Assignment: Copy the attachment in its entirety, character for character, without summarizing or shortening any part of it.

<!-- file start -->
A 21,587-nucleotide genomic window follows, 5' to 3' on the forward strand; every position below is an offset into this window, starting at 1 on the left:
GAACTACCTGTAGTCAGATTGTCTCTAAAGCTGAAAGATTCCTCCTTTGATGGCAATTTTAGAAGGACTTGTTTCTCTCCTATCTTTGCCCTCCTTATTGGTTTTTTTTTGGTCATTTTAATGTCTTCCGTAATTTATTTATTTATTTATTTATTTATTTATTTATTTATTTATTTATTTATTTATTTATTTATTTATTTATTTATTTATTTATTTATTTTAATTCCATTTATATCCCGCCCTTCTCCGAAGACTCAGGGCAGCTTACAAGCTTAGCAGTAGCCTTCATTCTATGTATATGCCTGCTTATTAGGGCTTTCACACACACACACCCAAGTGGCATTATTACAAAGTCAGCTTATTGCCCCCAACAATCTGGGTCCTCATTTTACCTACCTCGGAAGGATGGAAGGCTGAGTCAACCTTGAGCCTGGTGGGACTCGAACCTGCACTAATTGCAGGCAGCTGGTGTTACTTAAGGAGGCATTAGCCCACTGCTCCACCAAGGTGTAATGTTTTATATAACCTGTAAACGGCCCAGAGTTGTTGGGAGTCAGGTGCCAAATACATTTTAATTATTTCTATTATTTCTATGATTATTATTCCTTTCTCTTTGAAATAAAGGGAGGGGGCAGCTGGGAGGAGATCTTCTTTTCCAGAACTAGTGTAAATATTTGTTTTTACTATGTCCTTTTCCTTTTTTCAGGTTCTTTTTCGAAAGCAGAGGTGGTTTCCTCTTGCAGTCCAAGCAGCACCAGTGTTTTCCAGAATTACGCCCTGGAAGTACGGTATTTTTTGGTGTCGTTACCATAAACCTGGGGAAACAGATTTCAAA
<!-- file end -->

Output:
A 21,587-nucleotide genomic window follows, 5' to 3' on the forward strand; every position below is an offset into this window, starting at 1 on the left:
GAACTACCTGTAGTCAGATTGTCTCTAAAGCTGAAAGATTCCTCCTTTGATGGCAATTTTAGAAGGACTTGTTTCTCTCCTATCTTTGCCCTCCTTATTGGTTTTTTTTTGGTCATTTTAATGTCTTCCGTAATTTATTTATTTATTTATTTATTTATTTATTTATTTATTTATTTATTTATTTATTTATTTATTTATTTATTTATTTATTTATTTATTTTAATTCCATTTATATCCCGCCCTTCTCCGAAGACTCAGGGCAGCTTACAAGCTTAGCAGTAGCCTTCATTCTATGTATATGCCTGCTTATTAGGGCTTTCACACACACACACCCAAGTGGCATTATTACAAAGTCAGCTTATTGCCCCCAACAATCTGGGTCCTCATTTTACCTACCTCGGAAGGATGGAAGGCTGAGTCAACCTTGAGCCTGGTGGGACTCGAACCTGCACTAATTGCAGGCAGCTGGTGTTACTTAAGGAGGCATTAGCCCACTGCTCCACCAAGGTGTAATGTTTTATATAACCTGTAAACGGCCCAGAGTTGTTGGGAGTCAGGTGCCAAATACATTTTAATTATTTCTATTATTTCTATGATTATTATTCCTTTCTCTTTGAAATAAAGGGAGGGGGCAGCTGGGAGGAGATCTTCTTTTCCAGAACTAGTGTAAATATTTGTTTTTACTATGTCCTTTTCCTTTTTTCAGGTTCTTTTTCGAAAGCAGAGGTGGTTTCCTCTTGCAGTCCAAGCAGCACCAGTGTTTTCCAGAATTACGCCCTGGAAGTACGGTATTTTTTGGTGTCGTTACCATAAACCTGGGGAAACAGATTTCAAA